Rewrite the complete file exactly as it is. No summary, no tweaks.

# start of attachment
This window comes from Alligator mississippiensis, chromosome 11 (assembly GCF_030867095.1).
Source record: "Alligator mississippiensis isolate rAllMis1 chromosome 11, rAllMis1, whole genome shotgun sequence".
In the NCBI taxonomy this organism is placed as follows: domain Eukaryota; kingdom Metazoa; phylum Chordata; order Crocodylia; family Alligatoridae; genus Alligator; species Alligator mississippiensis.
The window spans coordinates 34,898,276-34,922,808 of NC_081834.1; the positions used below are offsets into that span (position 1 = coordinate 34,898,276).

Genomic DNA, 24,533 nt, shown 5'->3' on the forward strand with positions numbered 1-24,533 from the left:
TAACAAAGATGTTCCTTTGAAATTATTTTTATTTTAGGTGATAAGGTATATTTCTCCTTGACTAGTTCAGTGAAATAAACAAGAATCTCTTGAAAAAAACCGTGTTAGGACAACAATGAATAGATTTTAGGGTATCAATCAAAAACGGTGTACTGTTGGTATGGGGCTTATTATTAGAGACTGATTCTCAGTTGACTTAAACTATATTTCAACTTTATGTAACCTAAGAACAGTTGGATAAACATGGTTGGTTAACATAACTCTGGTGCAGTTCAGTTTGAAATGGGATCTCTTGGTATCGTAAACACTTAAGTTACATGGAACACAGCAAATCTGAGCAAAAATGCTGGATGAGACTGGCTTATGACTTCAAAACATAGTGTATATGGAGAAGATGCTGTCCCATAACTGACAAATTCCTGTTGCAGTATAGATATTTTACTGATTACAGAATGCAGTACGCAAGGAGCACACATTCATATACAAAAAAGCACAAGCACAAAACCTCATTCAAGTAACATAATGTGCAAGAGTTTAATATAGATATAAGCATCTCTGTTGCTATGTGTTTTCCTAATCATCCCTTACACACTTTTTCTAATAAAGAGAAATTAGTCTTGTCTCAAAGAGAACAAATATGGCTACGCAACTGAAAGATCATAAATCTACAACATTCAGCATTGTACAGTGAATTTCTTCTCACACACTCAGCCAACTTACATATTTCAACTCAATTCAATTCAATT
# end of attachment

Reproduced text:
This window comes from Alligator mississippiensis, chromosome 11 (assembly GCF_030867095.1).
Source record: "Alligator mississippiensis isolate rAllMis1 chromosome 11, rAllMis1, whole genome shotgun sequence".
In the NCBI taxonomy this organism is placed as follows: domain Eukaryota; kingdom Metazoa; phylum Chordata; order Crocodylia; family Alligatoridae; genus Alligator; species Alligator mississippiensis.
The window spans coordinates 34,898,276-34,922,808 of NC_081834.1; the positions used below are offsets into that span (position 1 = coordinate 34,898,276).

Genomic DNA, 24,533 nt, shown 5'->3' on the forward strand with positions numbered 1-24,533 from the left:
TAACAAAGATGTTCCTTTGAAATTATTTTTATTTTAGGTGATAAGGTATATTTCTCCTTGACTAGTTCAGTGAAATAAACAAGAATCTCTTGAAAAAAACCGTGTTAGGACAACAATGAATAGATTTTAGGGTATCAATCAAAAACGGTGTACTGTTGGTATGGGGCTTATTATTAGAGACTGATTCTCAGTTGACTTAAACTATATTTCAACTTTATGTAACCTAAGAACAGTTGGATAAACATGGTTGGTTAACATAACTCTGGTGCAGTTCAGTTTGAAATGGGATCTCTTGGTATCGTAAACACTTAAGTTACATGGAACACAGCAAATCTGAGCAAAAATGCTGGATGAGACTGGCTTATGACTTCAAAACATAGTGTATATGGAGAAGATGCTGTCCCATAACTGACAAATTCCTGTTGCAGTATAGATATTTTACTGATTACAGAATGCAGTACGCAAGGAGCACACATTCATATACAAAAAAGCACAAGCACAAAACCTCATTCAAGTAACATAATGTGCAAGAGTTTAATATAGATATAAGCATCTCTGTTGCTATGTGTTTTCCTAATCATCCCTTACACACTTTTTCTAATAAAGAGAAATTAGTCTTGTCTCAAAGAGAACAAATATGGCTACGCAACTGAAAGATCATAAATCTACAACATTCAGCATTGTACAGTGAATTTCTTCTCACACACTCAGCCAACTTACATATTTCAACTCAATTCAATTCAATT